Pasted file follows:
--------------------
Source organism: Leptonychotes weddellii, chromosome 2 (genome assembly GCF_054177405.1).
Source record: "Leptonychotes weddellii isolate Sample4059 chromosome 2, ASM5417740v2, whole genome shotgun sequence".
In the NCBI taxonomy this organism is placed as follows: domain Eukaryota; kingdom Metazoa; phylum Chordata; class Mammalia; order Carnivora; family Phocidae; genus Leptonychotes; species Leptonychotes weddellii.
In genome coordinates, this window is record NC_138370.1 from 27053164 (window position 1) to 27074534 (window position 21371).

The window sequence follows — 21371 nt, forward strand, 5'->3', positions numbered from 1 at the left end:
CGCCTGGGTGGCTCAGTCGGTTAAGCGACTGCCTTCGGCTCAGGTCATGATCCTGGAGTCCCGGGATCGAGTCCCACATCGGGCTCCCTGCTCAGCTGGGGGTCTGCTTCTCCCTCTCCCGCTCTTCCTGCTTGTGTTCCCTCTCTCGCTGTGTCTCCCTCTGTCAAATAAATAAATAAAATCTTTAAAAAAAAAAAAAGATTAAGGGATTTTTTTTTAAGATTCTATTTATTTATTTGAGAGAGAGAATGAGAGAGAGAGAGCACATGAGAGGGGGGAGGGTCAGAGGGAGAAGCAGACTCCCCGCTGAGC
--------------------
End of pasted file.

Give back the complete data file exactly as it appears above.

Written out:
Source organism: Leptonychotes weddellii, chromosome 2 (genome assembly GCF_054177405.1).
Source record: "Leptonychotes weddellii isolate Sample4059 chromosome 2, ASM5417740v2, whole genome shotgun sequence".
In the NCBI taxonomy this organism is placed as follows: domain Eukaryota; kingdom Metazoa; phylum Chordata; class Mammalia; order Carnivora; family Phocidae; genus Leptonychotes; species Leptonychotes weddellii.
In genome coordinates, this window is record NC_138370.1 from 27053164 (window position 1) to 27074534 (window position 21371).

The window sequence follows — 21371 nt, forward strand, 5'->3', positions numbered from 1 at the left end:
CGCCTGGGTGGCTCAGTCGGTTAAGCGACTGCCTTCGGCTCAGGTCATGATCCTGGAGTCCCGGGATCGAGTCCCACATCGGGCTCCCTGCTCAGCTGGGGGTCTGCTTCTCCCTCTCCCGCTCTTCCTGCTTGTGTTCCCTCTCTCGCTGTGTCTCCCTCTGTCAAATAAATAAATAAAATCTTTAAAAAAAAAAAAAGATTAAGGGATTTTTTTTTAAGATTCTATTTATTTATTTGAGAGAGAGAATGAGAGAGAGAGAGCACATGAGAGGGGGGAGGGTCAGAGGGAGAAGCAGACTCCCCGCTGAGC